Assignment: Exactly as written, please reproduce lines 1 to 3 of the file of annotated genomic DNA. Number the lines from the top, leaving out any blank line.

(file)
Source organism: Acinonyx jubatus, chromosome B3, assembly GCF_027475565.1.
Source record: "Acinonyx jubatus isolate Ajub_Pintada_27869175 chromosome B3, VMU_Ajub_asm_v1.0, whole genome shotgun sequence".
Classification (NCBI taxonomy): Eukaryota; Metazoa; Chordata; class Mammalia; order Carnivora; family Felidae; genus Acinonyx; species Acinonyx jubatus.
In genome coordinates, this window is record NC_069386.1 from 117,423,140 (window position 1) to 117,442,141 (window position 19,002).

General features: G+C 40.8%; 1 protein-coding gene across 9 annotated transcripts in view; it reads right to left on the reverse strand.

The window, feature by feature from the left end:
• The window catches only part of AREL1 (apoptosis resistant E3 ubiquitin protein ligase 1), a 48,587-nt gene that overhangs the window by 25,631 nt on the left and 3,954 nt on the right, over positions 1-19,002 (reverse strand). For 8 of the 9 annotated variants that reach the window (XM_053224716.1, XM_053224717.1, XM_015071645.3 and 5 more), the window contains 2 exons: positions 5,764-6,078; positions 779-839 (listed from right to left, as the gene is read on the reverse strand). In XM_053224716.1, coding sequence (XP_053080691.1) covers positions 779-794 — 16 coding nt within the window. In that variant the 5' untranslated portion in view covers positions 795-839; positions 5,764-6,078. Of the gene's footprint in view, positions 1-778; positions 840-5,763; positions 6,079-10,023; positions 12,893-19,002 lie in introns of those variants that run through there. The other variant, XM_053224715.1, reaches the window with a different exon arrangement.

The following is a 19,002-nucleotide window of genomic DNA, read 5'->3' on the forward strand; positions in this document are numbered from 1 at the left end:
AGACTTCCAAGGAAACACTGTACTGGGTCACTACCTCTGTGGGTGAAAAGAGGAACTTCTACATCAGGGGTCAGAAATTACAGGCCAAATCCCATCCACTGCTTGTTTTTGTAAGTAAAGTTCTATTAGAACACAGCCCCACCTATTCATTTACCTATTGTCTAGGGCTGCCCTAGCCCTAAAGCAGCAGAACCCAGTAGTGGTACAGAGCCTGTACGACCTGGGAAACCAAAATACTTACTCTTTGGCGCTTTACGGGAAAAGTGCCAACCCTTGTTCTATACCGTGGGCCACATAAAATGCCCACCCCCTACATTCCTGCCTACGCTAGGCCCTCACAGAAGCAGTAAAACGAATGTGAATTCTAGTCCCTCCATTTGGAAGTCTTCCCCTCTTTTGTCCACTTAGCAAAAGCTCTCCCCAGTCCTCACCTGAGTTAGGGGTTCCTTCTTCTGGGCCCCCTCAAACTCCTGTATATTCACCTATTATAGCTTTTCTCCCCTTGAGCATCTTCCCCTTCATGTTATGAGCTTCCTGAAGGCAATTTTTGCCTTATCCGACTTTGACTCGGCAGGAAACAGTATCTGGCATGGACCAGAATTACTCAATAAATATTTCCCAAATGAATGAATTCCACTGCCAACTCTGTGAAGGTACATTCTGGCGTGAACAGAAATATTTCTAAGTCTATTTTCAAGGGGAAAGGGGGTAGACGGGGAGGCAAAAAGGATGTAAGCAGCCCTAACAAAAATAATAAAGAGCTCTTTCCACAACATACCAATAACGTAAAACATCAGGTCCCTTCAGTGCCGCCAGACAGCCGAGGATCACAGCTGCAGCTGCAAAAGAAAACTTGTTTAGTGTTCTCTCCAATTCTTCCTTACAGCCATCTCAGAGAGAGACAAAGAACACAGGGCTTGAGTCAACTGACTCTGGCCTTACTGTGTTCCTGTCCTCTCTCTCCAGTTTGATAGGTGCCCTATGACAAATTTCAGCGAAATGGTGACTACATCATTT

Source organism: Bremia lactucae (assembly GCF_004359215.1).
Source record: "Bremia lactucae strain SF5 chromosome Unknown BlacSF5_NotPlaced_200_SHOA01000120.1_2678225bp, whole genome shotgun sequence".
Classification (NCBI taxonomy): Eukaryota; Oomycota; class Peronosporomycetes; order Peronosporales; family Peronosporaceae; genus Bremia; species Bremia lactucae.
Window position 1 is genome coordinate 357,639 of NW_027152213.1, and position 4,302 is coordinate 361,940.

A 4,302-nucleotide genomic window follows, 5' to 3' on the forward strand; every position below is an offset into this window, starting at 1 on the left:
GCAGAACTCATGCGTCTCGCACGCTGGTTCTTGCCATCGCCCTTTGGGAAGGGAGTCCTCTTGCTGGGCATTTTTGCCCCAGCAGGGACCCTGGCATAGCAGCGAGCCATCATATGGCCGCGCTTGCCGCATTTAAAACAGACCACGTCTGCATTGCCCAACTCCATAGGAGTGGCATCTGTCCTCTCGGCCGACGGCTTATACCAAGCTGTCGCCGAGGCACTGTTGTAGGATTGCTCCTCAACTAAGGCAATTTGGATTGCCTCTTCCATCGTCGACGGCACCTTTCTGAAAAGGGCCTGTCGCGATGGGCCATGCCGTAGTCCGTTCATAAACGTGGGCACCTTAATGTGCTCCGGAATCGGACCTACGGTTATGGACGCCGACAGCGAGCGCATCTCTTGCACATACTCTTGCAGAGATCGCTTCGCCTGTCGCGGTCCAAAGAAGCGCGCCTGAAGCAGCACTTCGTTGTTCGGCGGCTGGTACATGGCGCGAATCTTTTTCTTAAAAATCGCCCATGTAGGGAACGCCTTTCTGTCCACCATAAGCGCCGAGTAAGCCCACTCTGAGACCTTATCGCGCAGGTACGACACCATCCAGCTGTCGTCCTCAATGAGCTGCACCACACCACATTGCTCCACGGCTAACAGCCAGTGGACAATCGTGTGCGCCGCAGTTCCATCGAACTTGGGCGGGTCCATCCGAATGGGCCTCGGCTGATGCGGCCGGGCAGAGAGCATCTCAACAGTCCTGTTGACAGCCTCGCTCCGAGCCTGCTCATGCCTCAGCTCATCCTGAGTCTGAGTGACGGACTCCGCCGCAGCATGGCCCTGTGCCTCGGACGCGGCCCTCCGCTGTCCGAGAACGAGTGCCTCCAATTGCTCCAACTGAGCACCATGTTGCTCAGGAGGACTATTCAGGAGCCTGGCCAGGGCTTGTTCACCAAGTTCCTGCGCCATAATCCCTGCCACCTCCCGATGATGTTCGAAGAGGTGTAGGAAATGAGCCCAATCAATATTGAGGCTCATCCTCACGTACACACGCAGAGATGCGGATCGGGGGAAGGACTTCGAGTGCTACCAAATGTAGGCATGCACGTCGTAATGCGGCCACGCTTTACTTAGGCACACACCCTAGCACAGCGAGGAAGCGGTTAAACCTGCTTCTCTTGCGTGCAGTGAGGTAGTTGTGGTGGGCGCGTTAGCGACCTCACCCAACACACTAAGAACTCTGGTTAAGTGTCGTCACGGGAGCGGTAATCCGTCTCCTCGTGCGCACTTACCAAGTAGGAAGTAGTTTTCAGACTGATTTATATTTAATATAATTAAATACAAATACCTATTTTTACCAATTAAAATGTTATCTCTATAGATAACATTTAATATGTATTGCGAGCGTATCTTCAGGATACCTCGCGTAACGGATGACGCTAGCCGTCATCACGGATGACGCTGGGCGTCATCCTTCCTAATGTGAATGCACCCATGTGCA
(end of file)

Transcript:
Source organism: Acinonyx jubatus, chromosome B3, assembly GCF_027475565.1.
Source record: "Acinonyx jubatus isolate Ajub_Pintada_27869175 chromosome B3, VMU_Ajub_asm_v1.0, whole genome shotgun sequence".
Classification (NCBI taxonomy): Eukaryota; Metazoa; Chordata; class Mammalia; order Carnivora; family Felidae; genus Acinonyx; species Acinonyx jubatus.